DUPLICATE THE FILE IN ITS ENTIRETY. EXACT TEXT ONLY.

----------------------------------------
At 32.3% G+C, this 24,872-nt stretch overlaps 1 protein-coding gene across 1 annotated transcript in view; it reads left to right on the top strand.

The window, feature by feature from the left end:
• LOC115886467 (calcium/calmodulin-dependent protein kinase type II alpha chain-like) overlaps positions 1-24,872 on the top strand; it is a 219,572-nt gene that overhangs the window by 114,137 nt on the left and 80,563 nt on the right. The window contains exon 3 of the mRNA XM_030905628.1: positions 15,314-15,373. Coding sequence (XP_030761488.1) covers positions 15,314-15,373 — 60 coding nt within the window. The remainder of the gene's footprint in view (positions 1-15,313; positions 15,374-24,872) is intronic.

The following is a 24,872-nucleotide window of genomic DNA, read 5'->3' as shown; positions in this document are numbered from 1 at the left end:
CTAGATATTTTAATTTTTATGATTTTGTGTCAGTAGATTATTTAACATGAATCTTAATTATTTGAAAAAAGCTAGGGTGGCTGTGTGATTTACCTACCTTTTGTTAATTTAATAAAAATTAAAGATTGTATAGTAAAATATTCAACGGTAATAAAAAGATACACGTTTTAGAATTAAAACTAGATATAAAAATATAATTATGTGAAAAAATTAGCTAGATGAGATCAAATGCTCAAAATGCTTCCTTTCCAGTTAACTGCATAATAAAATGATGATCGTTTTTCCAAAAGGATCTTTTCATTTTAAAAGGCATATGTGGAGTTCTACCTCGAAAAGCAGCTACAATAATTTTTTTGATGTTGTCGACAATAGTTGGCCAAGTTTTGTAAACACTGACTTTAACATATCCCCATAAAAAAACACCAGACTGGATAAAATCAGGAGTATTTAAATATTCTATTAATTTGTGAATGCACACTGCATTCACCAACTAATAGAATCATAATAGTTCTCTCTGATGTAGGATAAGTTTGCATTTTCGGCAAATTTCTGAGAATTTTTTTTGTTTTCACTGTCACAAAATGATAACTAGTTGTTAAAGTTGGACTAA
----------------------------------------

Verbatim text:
At 32.3% G+C, this 24,872-nt stretch overlaps 1 protein-coding gene across 1 annotated transcript in view; it reads left to right on the top strand.

The window, feature by feature from the left end:
• LOC115886467 (calcium/calmodulin-dependent protein kinase type II alpha chain-like) overlaps positions 1-24,872 on the top strand; it is a 219,572-nt gene that overhangs the window by 114,137 nt on the left and 80,563 nt on the right. The window contains exon 3 of the mRNA XM_030905628.1: positions 15,314-15,373. Coding sequence (XP_030761488.1) covers positions 15,314-15,373 — 60 coding nt within the window. The remainder of the gene's footprint in view (positions 1-15,313; positions 15,374-24,872) is intronic.

The following is a 24,872-nucleotide window of genomic DNA, read 5'->3' as shown; positions in this document are numbered from 1 at the left end:
CTAGATATTTTAATTTTTATGATTTTGTGTCAGTAGATTATTTAACATGAATCTTAATTATTTGAAAAAAGCTAGGGTGGCTGTGTGATTTACCTACCTTTTGTTAATTTAATAAAAATTAAAGATTGTATAGTAAAATATTCAACGGTAATAAAAAGATACACGTTTTAGAATTAAAACTAGATATAAAAATATAATTATGTGAAAAAATTAGCTAGATGAGATCAAATGCTCAAAATGCTTCCTTTCCAGTTAACTGCATAATAAAATGATGATCGTTTTTCCAAAAGGATCTTTTCATTTTAAAAGGCATATGTGGAGTTCTACCTCGAAAAGCAGCTACAATAATTTTTTTGATGTTGTCGACAATAGTTGGCCAAGTTTTGTAAACACTGACTTTAACATATCCCCATAAAAAAACACCAGACTGGATAAAATCAGGAGTATTTAAATATTCTATTAATTTGTGAATGCACACTGCATTCACCAACTAATAGAATCATAATAGTTCTCTCTGATGTAGGATAAGTTTGCATTTTCGGCAAATTTCTGAGAATTTTTTTTGTTTTCACTGTCACAAAATGATAACTAGTTGTTAAAGTTGGACTAA